General Question

elbanditoroso's avatar

What is the effect if lightning strikes a moving train?

Asked by elbanditoroso (26286points) 4 weeks ago

Presumably the electricity would pass through the locomotive or train cars and be grounded on the rails below.

But the rails themselves are steel, and therefore conductors. How far would the electricity travel through the rails? Could it short out signal lights, safety arms, etc?

Would the lightning strike damage the locomotive and cause it to stop?

Observing members: 0 Composing members: 0

8 Answers

ARE_you_kidding_me's avatar

One of the rails is grounded in some railroad scenarios. Electronics connected to the rails have all manner of transient protection. The rails themselves have surge arrestors at regular intervals. Not sure how far it would go but probably not too far.

kritiper's avatar

Electricity, like water, always takes the path of least resistance. So it wouldn’t harm the locomotive or cars. The rail would probably ground at the first red/green railway signal light, if not before due to wet ties and wet ballast between the rails. (Assuming it is raining when the lightning strikes.)

Patty_Melt's avatar

I lived right next to some tracks when I was a teen.
During a storm one night we heard a peculiar doing right as the lightning flashed. The lightning looked like a giant ball of green light. There was still a sound after the light was gone. We realized it had hit the tracks. I don’t know how long it lasted, or how far away it had hit, but it was still coming toward us when we ran out to the yard. Then like a ghost train, we could see nothing as we heard it pass by us, and it still continued ringing well past us. It was amazing! We never heard news of damage, but maybe we wouldn’t.
If it hit a moving locomotive, it might make it jump slightly, but I think the tracks is what would hold it the longest.

Caravanfan's avatar

Do you guys know the story of how a lightning strike nearly aborted Apollo 12? Right after they cleared the tower there was a bolt that went from the tower to the Saturn 5 rocket. All the systems went offline, but the rocket was flying fine on backup. However, electronics seemed fried. They were just about to call an abort when John Aaron, who had seen something like this in a simulation, called out “SCE to Aux”. Alan Bean said, “Huh?” They repeated it, he found the switch, switched it to Aux, and the mission was saved. John Aaron is forever known after that as the “Steely eyed missile man”. (If that phrase seems familiar, it’s because it was used in The Martian to describe Rich Purnell, who came up with an orbital pattern to save Mark Watney. It was an ode to the Apollo 12 event)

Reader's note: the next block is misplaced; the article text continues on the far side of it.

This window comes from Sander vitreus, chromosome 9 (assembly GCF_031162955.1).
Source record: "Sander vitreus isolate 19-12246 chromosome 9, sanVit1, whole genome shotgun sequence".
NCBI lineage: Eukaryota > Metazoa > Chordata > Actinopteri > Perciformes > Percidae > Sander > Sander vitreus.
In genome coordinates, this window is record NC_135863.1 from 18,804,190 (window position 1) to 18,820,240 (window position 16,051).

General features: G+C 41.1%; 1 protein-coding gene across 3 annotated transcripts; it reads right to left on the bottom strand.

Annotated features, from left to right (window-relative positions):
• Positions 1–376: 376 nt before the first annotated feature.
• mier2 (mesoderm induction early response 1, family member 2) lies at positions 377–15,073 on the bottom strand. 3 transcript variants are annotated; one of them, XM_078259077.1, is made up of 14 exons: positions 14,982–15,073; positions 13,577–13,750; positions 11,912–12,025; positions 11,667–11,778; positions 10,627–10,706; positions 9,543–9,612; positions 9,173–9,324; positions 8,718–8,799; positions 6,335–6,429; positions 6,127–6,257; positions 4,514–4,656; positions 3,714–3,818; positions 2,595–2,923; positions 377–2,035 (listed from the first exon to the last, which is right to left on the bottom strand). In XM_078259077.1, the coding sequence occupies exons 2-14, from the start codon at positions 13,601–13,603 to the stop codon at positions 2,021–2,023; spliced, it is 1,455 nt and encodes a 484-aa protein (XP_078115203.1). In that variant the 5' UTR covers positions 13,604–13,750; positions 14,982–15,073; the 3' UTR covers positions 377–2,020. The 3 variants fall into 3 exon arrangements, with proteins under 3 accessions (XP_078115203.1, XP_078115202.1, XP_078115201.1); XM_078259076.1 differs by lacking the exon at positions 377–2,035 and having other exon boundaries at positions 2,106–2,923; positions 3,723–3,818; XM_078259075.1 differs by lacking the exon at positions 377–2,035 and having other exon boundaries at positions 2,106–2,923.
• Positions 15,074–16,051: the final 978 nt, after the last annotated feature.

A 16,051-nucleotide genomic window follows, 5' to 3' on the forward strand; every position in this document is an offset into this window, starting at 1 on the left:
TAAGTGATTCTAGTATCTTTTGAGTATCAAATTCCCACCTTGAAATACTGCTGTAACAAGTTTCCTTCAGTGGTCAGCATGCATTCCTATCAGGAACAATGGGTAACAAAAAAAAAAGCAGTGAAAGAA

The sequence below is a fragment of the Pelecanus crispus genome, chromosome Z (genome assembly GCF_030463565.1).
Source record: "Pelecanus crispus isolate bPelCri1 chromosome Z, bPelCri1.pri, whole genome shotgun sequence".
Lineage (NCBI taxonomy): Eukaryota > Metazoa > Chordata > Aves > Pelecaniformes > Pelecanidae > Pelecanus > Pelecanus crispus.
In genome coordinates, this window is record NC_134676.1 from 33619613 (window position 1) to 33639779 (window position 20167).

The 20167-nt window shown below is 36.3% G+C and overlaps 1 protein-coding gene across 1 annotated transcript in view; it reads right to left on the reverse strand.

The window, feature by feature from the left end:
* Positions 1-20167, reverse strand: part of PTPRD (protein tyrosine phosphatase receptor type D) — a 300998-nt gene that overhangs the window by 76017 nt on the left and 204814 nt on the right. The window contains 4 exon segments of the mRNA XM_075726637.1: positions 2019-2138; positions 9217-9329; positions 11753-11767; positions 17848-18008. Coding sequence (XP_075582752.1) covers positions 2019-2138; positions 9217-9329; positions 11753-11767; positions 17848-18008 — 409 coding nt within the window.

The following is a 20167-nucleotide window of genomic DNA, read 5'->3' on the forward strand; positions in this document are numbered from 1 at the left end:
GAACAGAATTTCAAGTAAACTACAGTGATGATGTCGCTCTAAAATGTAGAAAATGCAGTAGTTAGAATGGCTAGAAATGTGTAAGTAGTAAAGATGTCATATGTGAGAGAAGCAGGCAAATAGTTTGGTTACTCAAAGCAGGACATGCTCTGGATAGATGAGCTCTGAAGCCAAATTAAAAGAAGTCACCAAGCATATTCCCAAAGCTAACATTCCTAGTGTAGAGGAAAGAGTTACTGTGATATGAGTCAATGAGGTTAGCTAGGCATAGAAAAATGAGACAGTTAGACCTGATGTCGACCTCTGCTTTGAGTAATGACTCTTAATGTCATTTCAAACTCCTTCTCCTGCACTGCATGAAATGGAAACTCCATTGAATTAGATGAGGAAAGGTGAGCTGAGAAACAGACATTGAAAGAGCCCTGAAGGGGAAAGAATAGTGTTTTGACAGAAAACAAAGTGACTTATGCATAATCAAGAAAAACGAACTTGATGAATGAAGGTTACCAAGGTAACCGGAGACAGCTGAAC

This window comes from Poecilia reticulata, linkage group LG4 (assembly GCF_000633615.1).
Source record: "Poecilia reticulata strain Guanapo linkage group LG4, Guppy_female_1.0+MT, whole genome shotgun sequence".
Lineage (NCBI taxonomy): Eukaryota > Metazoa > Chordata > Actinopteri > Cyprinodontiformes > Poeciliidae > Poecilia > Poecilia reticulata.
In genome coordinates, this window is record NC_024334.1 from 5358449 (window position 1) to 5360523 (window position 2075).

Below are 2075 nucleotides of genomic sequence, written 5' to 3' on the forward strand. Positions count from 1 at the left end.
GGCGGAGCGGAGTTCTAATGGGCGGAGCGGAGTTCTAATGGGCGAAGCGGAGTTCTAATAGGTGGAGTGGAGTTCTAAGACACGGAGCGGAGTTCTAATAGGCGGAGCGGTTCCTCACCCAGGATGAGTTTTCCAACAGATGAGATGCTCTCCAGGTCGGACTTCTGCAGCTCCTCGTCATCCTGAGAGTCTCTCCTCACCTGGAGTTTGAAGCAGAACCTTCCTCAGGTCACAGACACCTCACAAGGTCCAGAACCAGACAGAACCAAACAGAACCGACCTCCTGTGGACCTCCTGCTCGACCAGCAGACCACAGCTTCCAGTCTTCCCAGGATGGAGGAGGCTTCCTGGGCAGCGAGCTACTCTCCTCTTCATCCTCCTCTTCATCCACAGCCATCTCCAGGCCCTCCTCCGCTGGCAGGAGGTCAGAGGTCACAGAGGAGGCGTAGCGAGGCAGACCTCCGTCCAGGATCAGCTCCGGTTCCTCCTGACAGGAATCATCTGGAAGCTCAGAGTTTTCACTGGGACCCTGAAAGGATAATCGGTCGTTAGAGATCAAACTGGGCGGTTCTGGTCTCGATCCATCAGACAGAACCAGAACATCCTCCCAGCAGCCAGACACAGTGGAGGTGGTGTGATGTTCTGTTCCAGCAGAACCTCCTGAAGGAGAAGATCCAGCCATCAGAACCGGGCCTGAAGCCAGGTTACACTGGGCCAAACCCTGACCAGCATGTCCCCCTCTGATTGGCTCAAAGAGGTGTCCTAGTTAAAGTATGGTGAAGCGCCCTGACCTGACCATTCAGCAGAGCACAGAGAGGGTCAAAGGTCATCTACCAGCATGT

Here’s a video for interest
https://youtu.be/eWQIryll8y8

Patty_Melt's avatar

“laughed all the way into orbit”, my favorite part of the story.
Cool.

stanleybmanly's avatar

I believe that lightning strikes on locomotives and the rolling stock behind them are so common, they happen without comment or casualty because it would be difficult to design a more effective method of transferring the charge to the ground. My bet is that ms. Melt could have balanced on her hands with her tongue on the track and the charge from that bolt would ignore her on the way to ground. Now one foot on the track and the other on the ground probably has less benign implications.

Patty_Melt's avatar

What an inappropriate position you have perched me in!

Answer this question

Login

or

Join

to answer.

This question is in the General Section. Responses must be helpful and on-topic.

Your answer will be saved while you login or join.

Have a question? Ask Fluther!

What do you know more about?
or
Knowledge Networking @ Fluther